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Benedict’s Test: Objectives, Principle, Procedure, Results, Limitations

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What is Benedict’s Test ?

Benedict’s test is a simple chemistry test used to detect reducing sugars. Reducing sugars are carbohydrates having free aldehyde or ketone functional group in its molecular structure.

This includes all monosaccharides (eg. glucose, fructose, galactose) and many disaccharides, including lactose and maltose.Benedict’s test is most commonly used to test for the presence of glucose in urine. Glucose found to be present in urine is an indication of Diabetes mellitus.

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Objectives of Benedict’s Test

  1. To determine the presence or absence of reducing sugar in the solution.
  2. To determine the glucose concentration in the solution quantitatively.

Principle of Benedict’s Test

Benedict’s test is performed by heating the reducing sugar with Benedict‘s reagent. The presence of the alkaline sodium carbonate converts the sugar into a strong reducing agent called enediols. During the reduction reaction, the mixture will change its color from blue to brick-red precipitate due to the formation of cuprous oxide (Cu2O). Copper in its cupric (Cu2+) or copper (I) form is reduced to cuprous (Cu+) or copper (II). The red-colored cuprous oxide is insoluble in water and hence, separated. If the concentration of the sugar is high, then the color becomes more reddish, and the volume of the precipitate increases.

Principle of Benedict’s Test

Composition and Preparation of Benedict’s reagent

One litre of Benedict’s Solution can be prepared from 100 g of anhydrous sodium carbonate, 173 g of sodium citrate and 17.3 g of copper(II) sulfate pentahydrate.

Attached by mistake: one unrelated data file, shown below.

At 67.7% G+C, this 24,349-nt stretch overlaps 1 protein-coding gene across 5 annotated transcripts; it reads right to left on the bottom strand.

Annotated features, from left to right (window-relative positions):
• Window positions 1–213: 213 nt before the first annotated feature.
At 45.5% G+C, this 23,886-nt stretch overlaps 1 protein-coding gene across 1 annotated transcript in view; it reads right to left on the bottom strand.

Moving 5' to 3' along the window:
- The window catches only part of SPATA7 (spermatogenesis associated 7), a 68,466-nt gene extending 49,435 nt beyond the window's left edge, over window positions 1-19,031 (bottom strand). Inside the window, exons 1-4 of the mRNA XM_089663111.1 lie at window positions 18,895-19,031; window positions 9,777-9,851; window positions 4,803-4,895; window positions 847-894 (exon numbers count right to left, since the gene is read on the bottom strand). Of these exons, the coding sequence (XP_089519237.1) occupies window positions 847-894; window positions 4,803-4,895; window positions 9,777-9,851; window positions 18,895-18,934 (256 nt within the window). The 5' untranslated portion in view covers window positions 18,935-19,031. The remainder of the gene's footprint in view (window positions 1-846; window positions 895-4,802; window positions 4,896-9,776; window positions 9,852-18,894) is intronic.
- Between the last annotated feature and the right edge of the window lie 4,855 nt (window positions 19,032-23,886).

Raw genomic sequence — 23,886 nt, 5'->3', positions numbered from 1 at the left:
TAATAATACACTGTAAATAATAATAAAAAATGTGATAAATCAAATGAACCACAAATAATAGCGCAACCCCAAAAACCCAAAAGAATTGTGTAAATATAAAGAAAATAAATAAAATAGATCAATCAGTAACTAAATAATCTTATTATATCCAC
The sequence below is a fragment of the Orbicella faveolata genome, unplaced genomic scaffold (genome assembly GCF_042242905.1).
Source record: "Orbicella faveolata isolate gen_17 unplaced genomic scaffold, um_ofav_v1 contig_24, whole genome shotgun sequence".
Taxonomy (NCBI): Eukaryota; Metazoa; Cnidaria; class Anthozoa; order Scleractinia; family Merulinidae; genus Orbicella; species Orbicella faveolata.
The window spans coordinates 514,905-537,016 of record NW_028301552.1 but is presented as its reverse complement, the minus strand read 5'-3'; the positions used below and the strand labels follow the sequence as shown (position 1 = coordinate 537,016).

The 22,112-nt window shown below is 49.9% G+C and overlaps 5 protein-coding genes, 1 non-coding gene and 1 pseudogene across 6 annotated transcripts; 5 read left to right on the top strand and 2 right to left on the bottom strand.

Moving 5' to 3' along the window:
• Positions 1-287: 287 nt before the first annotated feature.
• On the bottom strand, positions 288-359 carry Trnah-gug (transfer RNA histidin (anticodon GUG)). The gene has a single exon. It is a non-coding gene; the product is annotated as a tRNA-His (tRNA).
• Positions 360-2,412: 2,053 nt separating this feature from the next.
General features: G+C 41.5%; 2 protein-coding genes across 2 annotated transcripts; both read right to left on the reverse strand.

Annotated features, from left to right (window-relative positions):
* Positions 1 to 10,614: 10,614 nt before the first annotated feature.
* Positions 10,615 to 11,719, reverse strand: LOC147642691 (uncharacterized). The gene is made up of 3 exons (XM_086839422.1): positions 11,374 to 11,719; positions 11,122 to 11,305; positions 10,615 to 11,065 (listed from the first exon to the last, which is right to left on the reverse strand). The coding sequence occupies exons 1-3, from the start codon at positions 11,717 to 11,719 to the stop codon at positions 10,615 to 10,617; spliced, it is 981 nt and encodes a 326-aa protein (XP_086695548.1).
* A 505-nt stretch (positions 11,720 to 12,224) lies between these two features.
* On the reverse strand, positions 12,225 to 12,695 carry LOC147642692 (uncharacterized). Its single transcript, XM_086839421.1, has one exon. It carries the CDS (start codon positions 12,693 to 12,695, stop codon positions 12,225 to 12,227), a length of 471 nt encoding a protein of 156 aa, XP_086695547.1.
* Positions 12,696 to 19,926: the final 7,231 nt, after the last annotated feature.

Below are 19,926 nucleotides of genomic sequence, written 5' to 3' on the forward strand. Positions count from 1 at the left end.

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Quality Checking : Benedict’s solution is blue in color. In order to check purity of Benedict’s solution take 5 ml of Benedict’s solution in test tube and heat it. If is does not change color, it means it is pure.

Procedure of Benedict’s Test

  1. Approximately 1 ml of sample is placed into a clean test tube.
  2. 2 ml (10 drops) of Benedict’s reagent (CuSO4) is placed in the test tube.
  3. The solution is then heated in a boiling water bath for 3-5 minutes.
  4. Observe for color change in the solution of test tubes or precipitate formation.

Benedict’s Test Observation /Results)

Benedict’s Test Observation /Results)

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Limitation of Benedict’s Test

The limitations of Benedict’s test are as follows:

  1. False-positive reactions in the test can also be obtained if there are certain drugs present for example, salicylates, isoniazid, streptomycin, penicillin, and p-aminosalicylic acid.
  2. The chemicals present in the concentrated urine may reduce Benedict’s reaction which includes urate, creatinine, and ascorbic acid (the reduction is slight).


Benedict’s test Citations

  1. National Biochemicals Corp.- BENEDICT’S SOLUTION (MB4755).
  2. Science Olympiad- Use of Benedict’s Solution.
  3. Brilliant Biology Student 2015- Food Tests- Benedict’s Test for Reducing Sugars.
  4. BBC Bitesize- Chemistry- Carbohydrates.
  5. University of Manitoba- The Molecules of Life: Biochemistry- Carbohydrates.
  6. Northern Kentucky University- Benedict’s Reagent: A Test for Reducing Sugars.
  7. KNUST Open Educational Resources, Benedict’s Test – Qualitative Test in Carbohydrates.
  8. Mark Rothery’s Biology Web Site- Biochemical Tests.

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